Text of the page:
SHERNAAZ ENGINEER's blog on the Parsi community
Thursday, September 25, 2008
JIMMY MISTRY: “I’m not eyeing the BPP with ambition”
Jimmy Mistry should have had an identity crisis by now, because he’s so many different things to so many people. To some he is the flashy guy who flaunts his fancy cars and goes over-the-top with his extravagance! To others he is a bawa Barack, the youthful agent of change, who organises friendship rallies and Gary Lawyer dinner-and-dance nights at the Dadar Gymkhana (like he has this Sunday).
Still others see him as a spendthrift and allege he is sometimes in financial straits. Yet, for many, he is a philanthropist who has dug into his pockets time and again, to support a slew of causes adopted under the umbrella of his Parsi Resource Group (PRG), where many volunteers come forward to work with him for the uplift of the community.
Will the real Jimmy Mistry please stand up! Well, the only way, is to let him have his say…
Why do you want to become a BPP Trustee?
I desperately want to bring change into the community. Let us understand one thing. I don’t need the BPP to get anything going for me. I have too much going for me already, whether it is on the work front or with PRG. But given my ability to drive things to a logical conclusion, I can shake, rattle, roll, push and even kick people into action, in order to make things happen. It doesn’t make sense for me to put my time into it otherwise. I intend to take over certain things and make them happen, and move in with my infrastructure if necessary to ensure that this gets done.
Any specific plans?
A cashless medical scheme across the community would be the first. According to my research, there are 50,000 plus Parsis in Mumbai. Let us assume 1000 or even 2000 of them need housing, this means barely 10 per cent of the community has a housing problem. Then why is it that housing takes up 90 per cent of our energy! My focus would be to improve the living conditions of those who have been housed.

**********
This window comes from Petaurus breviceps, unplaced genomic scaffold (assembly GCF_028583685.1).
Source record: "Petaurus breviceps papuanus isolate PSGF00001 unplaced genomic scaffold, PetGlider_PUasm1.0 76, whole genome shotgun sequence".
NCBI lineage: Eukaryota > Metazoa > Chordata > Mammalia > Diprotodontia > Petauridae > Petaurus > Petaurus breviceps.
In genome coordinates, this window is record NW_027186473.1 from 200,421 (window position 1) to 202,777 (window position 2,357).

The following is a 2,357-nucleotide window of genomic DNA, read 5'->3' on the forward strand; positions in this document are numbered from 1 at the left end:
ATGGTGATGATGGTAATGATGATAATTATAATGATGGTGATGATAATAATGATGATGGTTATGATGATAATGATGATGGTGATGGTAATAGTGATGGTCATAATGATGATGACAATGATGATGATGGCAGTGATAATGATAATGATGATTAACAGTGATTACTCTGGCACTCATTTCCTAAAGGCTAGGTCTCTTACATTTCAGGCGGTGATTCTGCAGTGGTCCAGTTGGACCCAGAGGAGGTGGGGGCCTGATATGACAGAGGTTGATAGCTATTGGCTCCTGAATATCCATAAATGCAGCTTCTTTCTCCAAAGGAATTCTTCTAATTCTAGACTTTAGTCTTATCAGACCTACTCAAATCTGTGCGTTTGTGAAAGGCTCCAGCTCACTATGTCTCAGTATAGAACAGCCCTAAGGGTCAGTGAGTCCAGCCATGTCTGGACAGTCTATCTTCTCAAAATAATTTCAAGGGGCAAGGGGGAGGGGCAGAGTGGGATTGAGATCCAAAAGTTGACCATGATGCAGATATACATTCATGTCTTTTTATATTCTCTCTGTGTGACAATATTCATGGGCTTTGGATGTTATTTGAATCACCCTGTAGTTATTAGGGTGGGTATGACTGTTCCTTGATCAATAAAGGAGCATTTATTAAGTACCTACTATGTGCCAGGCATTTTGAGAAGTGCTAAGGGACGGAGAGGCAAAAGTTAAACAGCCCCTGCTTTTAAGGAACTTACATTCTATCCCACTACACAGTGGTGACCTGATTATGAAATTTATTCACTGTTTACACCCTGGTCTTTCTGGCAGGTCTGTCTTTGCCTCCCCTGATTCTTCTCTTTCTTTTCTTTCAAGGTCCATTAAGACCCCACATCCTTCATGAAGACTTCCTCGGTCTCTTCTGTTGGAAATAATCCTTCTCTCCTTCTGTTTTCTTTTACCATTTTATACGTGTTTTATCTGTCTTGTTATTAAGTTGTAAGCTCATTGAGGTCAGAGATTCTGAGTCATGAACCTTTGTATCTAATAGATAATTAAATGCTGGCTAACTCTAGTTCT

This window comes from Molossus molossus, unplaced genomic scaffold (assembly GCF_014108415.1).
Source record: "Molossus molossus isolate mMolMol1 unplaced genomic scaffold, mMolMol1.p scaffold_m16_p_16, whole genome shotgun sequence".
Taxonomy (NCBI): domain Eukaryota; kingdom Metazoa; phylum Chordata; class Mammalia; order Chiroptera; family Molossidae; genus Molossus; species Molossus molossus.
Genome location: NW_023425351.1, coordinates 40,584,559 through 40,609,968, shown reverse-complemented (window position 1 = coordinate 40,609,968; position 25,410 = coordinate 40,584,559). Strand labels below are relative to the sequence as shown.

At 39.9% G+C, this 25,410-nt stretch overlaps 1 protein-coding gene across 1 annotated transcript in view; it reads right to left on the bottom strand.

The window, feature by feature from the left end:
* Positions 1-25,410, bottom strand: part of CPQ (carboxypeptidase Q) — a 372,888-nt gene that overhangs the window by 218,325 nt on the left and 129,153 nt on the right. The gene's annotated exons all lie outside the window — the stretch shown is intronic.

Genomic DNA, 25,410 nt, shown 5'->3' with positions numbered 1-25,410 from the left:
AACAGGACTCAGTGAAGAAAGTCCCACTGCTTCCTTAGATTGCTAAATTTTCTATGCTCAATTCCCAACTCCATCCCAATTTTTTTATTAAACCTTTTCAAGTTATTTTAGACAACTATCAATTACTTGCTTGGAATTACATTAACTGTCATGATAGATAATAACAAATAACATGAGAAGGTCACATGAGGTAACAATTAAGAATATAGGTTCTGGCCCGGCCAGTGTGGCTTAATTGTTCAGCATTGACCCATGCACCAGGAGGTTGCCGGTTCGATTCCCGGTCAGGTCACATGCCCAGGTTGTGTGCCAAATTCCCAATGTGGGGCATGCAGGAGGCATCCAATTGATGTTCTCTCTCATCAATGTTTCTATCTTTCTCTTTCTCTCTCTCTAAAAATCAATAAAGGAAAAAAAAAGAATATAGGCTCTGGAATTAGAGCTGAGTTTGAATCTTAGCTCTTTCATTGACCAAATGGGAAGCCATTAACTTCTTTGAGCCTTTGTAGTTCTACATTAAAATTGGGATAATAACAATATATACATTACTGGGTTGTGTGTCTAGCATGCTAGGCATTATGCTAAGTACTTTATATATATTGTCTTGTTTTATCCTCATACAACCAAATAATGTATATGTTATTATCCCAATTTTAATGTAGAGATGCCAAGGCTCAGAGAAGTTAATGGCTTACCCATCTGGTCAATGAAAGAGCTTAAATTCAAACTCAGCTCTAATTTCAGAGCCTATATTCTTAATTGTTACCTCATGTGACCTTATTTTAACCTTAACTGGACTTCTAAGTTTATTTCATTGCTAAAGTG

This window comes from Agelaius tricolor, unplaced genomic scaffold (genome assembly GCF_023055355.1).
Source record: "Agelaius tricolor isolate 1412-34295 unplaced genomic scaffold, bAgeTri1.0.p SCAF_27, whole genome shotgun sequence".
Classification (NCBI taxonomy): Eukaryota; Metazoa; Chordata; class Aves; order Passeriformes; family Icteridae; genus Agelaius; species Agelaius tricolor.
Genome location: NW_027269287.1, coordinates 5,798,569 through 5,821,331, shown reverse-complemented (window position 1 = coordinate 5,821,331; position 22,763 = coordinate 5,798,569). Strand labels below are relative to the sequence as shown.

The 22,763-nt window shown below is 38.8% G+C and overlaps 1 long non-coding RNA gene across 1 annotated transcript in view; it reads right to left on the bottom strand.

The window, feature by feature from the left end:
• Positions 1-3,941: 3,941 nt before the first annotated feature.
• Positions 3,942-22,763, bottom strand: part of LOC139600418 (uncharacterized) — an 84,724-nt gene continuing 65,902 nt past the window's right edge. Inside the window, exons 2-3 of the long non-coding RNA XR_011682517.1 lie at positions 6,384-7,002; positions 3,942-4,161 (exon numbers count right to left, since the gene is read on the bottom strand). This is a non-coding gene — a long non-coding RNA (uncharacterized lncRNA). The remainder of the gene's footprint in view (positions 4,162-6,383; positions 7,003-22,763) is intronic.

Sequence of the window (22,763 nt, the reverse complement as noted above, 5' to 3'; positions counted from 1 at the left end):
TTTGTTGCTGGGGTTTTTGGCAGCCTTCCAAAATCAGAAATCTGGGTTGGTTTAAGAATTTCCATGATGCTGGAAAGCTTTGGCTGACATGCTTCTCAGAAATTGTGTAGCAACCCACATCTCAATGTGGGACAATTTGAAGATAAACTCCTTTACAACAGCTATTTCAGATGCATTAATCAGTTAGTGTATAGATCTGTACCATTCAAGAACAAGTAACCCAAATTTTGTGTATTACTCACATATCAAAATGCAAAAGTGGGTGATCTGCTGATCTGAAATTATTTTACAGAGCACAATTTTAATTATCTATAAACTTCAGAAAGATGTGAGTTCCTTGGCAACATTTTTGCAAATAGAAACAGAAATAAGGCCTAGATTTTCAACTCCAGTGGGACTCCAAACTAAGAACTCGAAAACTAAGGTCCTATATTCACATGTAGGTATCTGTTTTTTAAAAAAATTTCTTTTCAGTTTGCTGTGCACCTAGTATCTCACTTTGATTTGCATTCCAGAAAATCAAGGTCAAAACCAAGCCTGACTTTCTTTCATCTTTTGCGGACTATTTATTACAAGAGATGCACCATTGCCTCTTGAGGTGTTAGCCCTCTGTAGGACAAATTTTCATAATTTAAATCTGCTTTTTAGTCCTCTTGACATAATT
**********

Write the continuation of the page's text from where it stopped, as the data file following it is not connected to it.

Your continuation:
How do you intend doing it?
As I see it, the community has three big challenges. Ninety per cent have a roof over their heads. But medical expenses are a big issue. As parents grow older, their life’s savings get spent on hospitalisation and often their children also have to dip into their savings. For the past three years, I have been paying out of my own pocket for cashless medical insurance for mobeds, their wives and children. Countless mobeds have benefited from this. It is well known that in a group policy the premium comes down by 40 per cent. So the whole community can come under this umbrella. Those who can afford will pay their own premium, and for those who cannot we’ll pitch in. I wish to bring out a certified list of poor Parsis in Mumbai, where the collective family income is less than Rs. 15,000, which will be verified by the baug committees for authenticity. Once we have that data, we will look out for donors to subsidise these families.
The next challenge is education and jobs for our youth. I am very serious about getting Minority Status for the community and Dr. Mehroo Bengalee has recommended my name to the Maharashtra Chief Minister for appointment to the State Minorities Commission. I want to hold a referendum on our Minority Status issue, so that when we take our petition to Delhi some Parsis don’t stand up and say we don’t need this. It is my intention to go in for Minority Status within a year’s time.
The third challenge is retaining Parsi property within the community. I opposed the proposal to turn the Cama Athornan Madressa into an international school because I believe community property has to be used for community purposes.
There’s a great fear of letting a builder into the BPP…